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BioMed Research International
Volume 2017, Article ID 3764370, 13 pages
https://doi.org/10.1155/2017/3764370
Research Article

Dihydromyricetin Protects against Diabetic Cardiomyopathy in Streptozotocin-Induced Diabetic Mice

1Department of Cardiology, Xijing Hospital, Fourth Military Medical University, Xi’an, Shaanxi 710032, China
2Department of Internal Medicine (VIP), The First Affiliated Hospital, Xinjiang Medical University, Urumqi, Xinjiang 830000, China

Correspondence should be addressed to Ling Tao; moc.liamg@6002oatgnil, Ming Yuan; nc.ude.ummf@gnimnauy, and Fu Yi; moc.liamtoh@65uf21iy

Received 2 September 2016; Revised 5 December 2016; Accepted 13 December 2016; Published 21 March 2017

Academic Editor: Fabrizio Montecucco

Copyright © 2017 Bin Wu et al. This is an open access article distributed under the Creative Commons Attribution License, which permits unrestricted use, distribution, and reproduction in any medium, provided the original work is properly cited.

Abstract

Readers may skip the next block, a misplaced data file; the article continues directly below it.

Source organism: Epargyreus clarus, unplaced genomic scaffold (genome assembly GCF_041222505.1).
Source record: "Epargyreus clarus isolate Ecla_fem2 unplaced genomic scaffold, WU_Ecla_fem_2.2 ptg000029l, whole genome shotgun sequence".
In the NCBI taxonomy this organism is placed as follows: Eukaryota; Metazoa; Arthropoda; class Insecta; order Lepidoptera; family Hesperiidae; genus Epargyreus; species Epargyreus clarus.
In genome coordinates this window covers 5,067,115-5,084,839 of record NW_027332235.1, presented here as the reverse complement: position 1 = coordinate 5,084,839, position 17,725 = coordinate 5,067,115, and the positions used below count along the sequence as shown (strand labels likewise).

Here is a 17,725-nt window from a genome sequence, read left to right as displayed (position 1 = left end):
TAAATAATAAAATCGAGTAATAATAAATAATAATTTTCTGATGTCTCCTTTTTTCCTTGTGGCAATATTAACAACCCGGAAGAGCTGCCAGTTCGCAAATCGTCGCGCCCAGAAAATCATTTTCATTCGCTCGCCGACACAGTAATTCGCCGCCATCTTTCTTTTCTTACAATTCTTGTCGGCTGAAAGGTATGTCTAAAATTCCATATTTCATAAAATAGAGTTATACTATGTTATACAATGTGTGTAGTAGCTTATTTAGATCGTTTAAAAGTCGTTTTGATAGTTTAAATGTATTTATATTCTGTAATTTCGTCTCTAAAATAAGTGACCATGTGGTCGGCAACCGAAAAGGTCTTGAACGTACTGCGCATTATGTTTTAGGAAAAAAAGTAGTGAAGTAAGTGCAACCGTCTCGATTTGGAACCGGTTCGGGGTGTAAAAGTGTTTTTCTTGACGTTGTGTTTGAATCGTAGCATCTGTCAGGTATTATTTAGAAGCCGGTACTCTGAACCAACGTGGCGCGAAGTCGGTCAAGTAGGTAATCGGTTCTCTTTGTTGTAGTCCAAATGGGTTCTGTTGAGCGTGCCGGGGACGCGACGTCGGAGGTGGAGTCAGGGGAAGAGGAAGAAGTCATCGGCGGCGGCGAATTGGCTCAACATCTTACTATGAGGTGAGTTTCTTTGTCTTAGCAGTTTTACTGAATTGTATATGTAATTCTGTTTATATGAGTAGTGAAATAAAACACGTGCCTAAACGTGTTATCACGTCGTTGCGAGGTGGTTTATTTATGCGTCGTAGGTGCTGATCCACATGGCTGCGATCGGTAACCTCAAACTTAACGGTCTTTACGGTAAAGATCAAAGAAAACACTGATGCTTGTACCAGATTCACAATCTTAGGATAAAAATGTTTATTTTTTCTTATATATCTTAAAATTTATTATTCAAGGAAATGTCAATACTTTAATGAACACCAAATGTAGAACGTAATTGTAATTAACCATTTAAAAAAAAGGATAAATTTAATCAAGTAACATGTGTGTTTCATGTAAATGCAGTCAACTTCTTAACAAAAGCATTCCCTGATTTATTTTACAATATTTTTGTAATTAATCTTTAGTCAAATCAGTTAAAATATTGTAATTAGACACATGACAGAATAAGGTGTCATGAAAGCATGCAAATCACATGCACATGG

Diabetic cardiomyopathy (DCM) is an important cause of heart failure in diabetic patients. The present study sought to explore the potential effects of dihydromyricetin (DHM) on DCM and its possible mechanism. A diabetic model was induced by intraperitoneal injection of streptozotocin (STZ) in C57BL/6J mice. Two weeks after the STZ injection, mice were randomly allocated into the following 4 groups for treatment: the control group (CON), the control treated with DHM group (CON + DHM), the diabetes group (DM), and the diabetes treated with DHM group (DM + DHM). DHM was dissolved in distilled water and administered daily by gavage. For 14 weeks, the CON + DHM group and DM + DHM group were given a dose of 100 mg/kg/day DHM (Sigma-Aldrich), while the CON and DM groups were intragastrically given equivalent volumes of distilled water. Assessments and comparisons were made among the groups based on cardiac function and structural changes, inflammation factors, markers of oxidative stress, mitochondria function, apoptosis, and autophagy. The DHM treatment normalized body weight, preserved cardiac function, attenuated oxidative stress (MDA, SOD, and GSH-Px), reduced the levels of inflammation factors (IL-6, TNF-α), alleviated pathological changes, improved mitochondrial function (ATP content, CS activity, and complex Ι/ΙΙ/ΙΙΙ/ΙV/V activities), inhibited cardiac apoptosis, and restored autophagy in diabetic mice. DHM may have a great therapeutic potential in the treatment of DCM.